Apprenticeship Program

The Folklife Apprenticeship Program pairs an experienced master artist with an eager apprentice for a one-on-one, nine month learning experience, in order to help ensure that a particular art form is passed on in ways that are conscious of history and faithful to tradition. Since 2002, the National Endowment for the Arts (NEA) has provided funding to support more than 100 pairs of masters and apprentices in all forms of Virginia’s traditional, expressive culture—from decoy carving to fiddle making, from boat building to quilt making, from country ham curing to old-time banjo playing, from African-American gospel singing to Mexican folk dancing.

More about the Apprenticeship Program and how to apply »

Apprenticeship Teams

Susan Gaeta and Gina Sobel

When the Sephardic Jews were forced into exile from Spain and Portugal in the late fifteenth century, many settled in other Mediterranean countries but preserved their native language, Ladino, and… Read More»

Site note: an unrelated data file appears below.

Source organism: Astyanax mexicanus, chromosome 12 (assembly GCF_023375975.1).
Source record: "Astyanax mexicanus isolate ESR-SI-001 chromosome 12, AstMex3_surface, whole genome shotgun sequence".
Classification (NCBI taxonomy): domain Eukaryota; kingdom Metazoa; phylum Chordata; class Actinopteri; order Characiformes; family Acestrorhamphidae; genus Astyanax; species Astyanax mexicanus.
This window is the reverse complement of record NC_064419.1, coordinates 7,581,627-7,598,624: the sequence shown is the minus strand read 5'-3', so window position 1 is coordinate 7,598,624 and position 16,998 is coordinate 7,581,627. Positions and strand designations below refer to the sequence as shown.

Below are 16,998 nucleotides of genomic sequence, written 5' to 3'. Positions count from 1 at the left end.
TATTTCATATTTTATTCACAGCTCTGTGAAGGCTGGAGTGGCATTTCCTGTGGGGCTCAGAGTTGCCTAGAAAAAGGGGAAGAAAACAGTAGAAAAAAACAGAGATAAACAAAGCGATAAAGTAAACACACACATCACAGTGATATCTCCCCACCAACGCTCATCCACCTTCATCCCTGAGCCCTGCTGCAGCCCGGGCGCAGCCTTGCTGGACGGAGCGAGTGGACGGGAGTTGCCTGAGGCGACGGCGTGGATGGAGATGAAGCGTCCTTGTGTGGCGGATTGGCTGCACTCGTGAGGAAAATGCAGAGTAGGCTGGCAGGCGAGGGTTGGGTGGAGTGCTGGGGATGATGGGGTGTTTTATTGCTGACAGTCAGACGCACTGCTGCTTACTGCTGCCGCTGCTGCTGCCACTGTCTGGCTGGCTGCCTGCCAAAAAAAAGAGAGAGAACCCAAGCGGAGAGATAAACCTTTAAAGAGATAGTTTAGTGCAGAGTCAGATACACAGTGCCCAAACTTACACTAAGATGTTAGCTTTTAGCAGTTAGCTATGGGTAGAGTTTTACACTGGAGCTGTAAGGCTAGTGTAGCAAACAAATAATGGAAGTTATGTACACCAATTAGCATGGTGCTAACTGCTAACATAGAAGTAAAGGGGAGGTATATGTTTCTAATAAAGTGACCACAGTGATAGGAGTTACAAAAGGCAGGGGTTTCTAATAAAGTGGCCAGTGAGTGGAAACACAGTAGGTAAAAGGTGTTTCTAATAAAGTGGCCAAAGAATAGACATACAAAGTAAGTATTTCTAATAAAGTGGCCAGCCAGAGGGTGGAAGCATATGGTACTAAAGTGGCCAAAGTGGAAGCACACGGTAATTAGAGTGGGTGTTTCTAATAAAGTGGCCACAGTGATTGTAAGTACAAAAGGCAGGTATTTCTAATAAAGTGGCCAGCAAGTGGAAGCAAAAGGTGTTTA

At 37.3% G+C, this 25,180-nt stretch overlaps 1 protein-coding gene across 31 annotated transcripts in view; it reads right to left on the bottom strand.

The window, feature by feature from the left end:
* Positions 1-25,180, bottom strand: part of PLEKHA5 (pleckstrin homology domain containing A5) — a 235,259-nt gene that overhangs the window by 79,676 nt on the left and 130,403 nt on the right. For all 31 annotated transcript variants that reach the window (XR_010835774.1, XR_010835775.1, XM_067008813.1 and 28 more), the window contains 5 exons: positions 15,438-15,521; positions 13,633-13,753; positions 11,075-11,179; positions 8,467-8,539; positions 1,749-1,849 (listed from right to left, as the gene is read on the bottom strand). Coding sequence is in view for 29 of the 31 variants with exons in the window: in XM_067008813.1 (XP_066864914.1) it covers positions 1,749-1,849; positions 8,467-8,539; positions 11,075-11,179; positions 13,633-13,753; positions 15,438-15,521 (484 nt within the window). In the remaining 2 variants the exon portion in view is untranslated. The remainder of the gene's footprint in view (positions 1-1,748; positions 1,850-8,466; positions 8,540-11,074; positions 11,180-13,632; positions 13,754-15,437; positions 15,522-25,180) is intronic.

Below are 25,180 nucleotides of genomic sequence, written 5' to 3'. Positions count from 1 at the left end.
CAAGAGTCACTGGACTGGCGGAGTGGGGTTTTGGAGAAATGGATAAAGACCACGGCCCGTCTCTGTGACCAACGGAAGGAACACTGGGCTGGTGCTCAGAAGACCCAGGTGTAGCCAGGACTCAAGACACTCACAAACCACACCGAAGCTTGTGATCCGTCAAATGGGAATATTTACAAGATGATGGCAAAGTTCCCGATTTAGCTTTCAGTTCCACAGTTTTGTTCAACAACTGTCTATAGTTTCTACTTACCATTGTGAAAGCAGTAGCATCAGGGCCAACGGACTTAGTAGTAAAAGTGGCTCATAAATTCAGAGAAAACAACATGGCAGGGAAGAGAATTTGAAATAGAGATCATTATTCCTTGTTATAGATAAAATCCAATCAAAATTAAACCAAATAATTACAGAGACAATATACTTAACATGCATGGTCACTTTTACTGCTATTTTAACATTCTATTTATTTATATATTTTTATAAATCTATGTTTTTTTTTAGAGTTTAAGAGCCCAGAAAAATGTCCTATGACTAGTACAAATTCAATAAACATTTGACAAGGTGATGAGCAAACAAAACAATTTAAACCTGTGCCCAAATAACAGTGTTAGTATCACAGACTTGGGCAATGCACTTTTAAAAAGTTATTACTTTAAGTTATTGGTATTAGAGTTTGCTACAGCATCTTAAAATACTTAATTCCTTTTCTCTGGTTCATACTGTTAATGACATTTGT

Julia Garcia and Gloria Encinas

In Northern Virginia, a large Bolivian community from the Valle Alto (High Valley) of Cochabamba is maintaining the spirit and customs of their native Quechua culture and language. Through the… Read More»

Scott Freeman, Linda Lay and Kitty Amaral

[embedyt] https://www.youtube.com/watch?v=zY-cPEzk-D4[/embedyt] The early song-collecting journeys of folklorists informed the rest of America about the remarkable breadth of fiddle tunes in the mountains of Southwest Virginia, many of which closely… Read More»

Kay Justice and Helen White

There is perhaps nowhere in America with a deeper or more widely recognized ballad tradition than Southern Appalachia. The region has been a draw for ballad scholars (sometimes referred to… Read More»

David and Mason Via

While many songs in folk music are credited as “traditional” or “public domain,” there is simply no song without a songwriter. Virginia has had more than its share of prolific… Read More»